This particular forest, near Danville, Illinois, was the first one discovered that was big enough that paleobotanists could study the forest at the level of the forest community. As opposed to just seeing what plants grew near a few other plants, they could see how the plants that grew near one another changed as you moved from one part of the forest to another.
Scott Elrick showed us all kinds of cool stuff. One thing was this artist’s rendition of the forest, showing large, tall trees growing very close to one another, something that would be rare in forest today. Turns out that these trees—Lycopods—had photosynthetic bark, and didn’t grow leaves until they reached their full height. So they didn’t shade out their neighbors the way modern trees do. They also had very long roots that extended many meters from the trunk, but the root systems were quite shallow, going just a few meters down.
He also had pictures taken from within the coal mine, showing the fossils of these trees—trunk and roots—growing right up out of the coal seam: Trees that had been alive when the weather changed and that ended up with a meter or two of sediment covering the bottom of the trunk fast enough that the tree never fell down. It just fossilized in place.
It was a great talk at which I learned all sorts of things about geology and paleobotany. I’m going to have to follow this guy’s work in the future.
One utterly predictable consequence of climate change is that the price of northern farmland will rise as growing regions shift north.
Tobias Buckell yesterday shared a report that just this sort of price shift is now occurring—interesting to me because this result is not merely predictable: I predicted it my own self, way back when I was in high school.
Global warming was still pretty speculative then (in the 1970s), but people were already talking about the greenhouse effect and trying to figure what the result would be. At the time, I was mainly thinking about the geopolitical implications of shifting the growing regions north—how things would change if Canada and the (then) Soviet Union were suddenly way more productive of food, while places like the United States, China, and France suddenly less so.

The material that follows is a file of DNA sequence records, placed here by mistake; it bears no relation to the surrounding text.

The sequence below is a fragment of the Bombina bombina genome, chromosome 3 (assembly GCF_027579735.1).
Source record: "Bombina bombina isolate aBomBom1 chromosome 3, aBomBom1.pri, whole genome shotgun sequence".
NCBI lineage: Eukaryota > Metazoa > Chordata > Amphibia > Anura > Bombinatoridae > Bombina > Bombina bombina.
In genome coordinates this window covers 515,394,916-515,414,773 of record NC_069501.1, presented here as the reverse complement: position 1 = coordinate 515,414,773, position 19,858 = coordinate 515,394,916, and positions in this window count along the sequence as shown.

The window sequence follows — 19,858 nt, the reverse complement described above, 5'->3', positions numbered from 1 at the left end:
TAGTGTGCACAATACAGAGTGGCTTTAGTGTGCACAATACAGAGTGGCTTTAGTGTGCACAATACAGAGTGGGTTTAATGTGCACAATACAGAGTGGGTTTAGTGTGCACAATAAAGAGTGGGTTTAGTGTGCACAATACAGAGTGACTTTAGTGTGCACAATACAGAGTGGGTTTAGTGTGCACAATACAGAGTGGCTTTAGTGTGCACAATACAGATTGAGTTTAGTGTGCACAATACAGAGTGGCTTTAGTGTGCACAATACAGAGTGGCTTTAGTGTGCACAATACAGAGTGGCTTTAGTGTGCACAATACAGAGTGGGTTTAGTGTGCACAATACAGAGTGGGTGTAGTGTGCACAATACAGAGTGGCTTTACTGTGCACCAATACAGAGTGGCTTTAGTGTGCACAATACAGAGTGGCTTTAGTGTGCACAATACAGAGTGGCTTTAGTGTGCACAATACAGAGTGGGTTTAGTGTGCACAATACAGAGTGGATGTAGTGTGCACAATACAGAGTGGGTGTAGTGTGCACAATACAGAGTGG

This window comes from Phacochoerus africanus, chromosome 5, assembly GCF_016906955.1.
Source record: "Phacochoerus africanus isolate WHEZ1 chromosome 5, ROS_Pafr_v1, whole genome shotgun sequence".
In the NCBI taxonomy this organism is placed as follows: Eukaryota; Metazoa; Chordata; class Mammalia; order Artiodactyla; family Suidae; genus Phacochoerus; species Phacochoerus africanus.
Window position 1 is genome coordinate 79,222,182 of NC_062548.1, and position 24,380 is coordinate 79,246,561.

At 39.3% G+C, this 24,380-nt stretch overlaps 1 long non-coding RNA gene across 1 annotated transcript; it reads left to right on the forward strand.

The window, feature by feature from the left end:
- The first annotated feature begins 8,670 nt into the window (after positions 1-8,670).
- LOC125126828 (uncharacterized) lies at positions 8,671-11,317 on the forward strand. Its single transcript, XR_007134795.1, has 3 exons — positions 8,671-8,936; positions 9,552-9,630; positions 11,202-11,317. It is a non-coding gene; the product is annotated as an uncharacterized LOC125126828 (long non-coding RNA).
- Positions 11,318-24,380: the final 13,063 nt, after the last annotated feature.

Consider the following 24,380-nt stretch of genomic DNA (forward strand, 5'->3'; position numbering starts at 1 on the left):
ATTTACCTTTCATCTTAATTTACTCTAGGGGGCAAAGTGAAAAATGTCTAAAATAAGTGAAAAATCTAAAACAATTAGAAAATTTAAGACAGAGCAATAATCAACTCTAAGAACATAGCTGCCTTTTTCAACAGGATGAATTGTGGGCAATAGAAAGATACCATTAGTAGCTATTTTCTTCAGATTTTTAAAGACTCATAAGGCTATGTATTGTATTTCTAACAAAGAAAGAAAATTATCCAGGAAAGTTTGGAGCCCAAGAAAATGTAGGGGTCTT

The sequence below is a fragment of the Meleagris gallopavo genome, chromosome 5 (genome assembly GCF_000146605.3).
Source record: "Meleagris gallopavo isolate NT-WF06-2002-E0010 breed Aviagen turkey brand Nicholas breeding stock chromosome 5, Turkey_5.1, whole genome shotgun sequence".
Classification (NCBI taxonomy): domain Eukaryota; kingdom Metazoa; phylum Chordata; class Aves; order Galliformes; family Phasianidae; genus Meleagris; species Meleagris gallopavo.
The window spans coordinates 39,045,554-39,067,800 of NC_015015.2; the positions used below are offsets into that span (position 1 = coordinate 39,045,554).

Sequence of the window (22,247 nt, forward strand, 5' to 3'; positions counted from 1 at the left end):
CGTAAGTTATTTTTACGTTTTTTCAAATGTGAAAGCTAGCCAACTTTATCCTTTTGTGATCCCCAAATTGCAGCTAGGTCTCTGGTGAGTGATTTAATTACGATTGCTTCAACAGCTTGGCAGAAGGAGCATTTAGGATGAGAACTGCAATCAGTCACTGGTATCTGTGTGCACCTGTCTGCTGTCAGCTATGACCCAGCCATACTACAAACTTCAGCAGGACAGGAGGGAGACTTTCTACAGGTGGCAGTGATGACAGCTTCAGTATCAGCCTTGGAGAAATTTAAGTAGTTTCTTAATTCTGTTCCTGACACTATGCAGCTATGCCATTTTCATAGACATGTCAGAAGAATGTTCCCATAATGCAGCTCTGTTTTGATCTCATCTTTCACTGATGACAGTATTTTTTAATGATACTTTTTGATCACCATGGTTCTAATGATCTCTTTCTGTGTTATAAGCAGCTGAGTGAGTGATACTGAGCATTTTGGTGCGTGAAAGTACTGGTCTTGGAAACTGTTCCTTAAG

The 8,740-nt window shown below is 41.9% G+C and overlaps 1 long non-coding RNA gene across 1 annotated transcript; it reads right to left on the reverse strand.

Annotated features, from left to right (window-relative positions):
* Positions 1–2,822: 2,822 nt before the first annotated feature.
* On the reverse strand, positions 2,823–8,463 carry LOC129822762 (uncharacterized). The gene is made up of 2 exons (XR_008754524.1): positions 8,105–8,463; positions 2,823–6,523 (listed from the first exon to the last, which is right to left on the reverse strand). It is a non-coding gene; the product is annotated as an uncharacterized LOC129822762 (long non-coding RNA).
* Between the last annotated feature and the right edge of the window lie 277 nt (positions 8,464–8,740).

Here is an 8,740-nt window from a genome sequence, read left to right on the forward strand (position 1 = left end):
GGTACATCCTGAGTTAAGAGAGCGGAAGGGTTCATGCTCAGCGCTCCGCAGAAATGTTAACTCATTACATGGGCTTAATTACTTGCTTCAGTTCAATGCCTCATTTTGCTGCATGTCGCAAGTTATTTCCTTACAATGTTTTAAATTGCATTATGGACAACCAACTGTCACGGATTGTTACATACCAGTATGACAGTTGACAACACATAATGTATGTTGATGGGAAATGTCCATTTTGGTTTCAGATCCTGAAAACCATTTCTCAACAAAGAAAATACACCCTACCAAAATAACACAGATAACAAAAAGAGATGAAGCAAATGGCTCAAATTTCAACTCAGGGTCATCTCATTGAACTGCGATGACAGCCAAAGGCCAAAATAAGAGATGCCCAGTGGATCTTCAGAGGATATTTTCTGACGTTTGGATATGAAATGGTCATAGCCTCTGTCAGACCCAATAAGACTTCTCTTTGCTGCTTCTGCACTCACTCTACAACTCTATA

What I discovered, though, was that those northern regions aren’t nearly as fertile as places like Illinois, where 8,000 years of tall grass prairie left an incredibly thick layer of rich soil.
No matter how perfect the climate is, Saskatchewan is not going to produce the bushels per acre of Illinois or Kansas. Their soil is not only less fertile, it’s also much more fragile than the soil of the tall grass prairies. The fertile layer isn’t as deep, so the land must be plowed with greater care, and it will in any case be more quickly depleted.
I’m sure there’s a lot more and better data available now than there was back then, but I doubt if it changes the fundamentals. Shifting growing regions means winners and losers, but it also means less total food production.
One of the things I try to do in my fiction is show any collapse scenario as a process.
Your standard “if this goes on” story is all about looking ahead to see the result of current trends. But trying to see the endpoint of climate change, peak oil, habitat destruction, environmental degradation, or any similar process is going to be misleading. There is no endpoint—things keep going on.
I think the destruction wrought by Sandy is a good example. I’ve read a lot of stories set in a world where climate change has inundated the coasts. What aren’t nearly as common are stories set in the world we’re approaching: A world where the coasts are inundated only 1% of the time (or, a bit later, 2% of the time). A world where we see a 100-year storm every 8 or 10 years. A world where all our infrastructure spending is going for repairs, and yet we keep falling behind.
I say this is a world we’re approaching, but we may have already reached it. How many 100-year storms can you have in a decade before you have to admit that it’s not just a statistical anomaly, but rather is the new reality?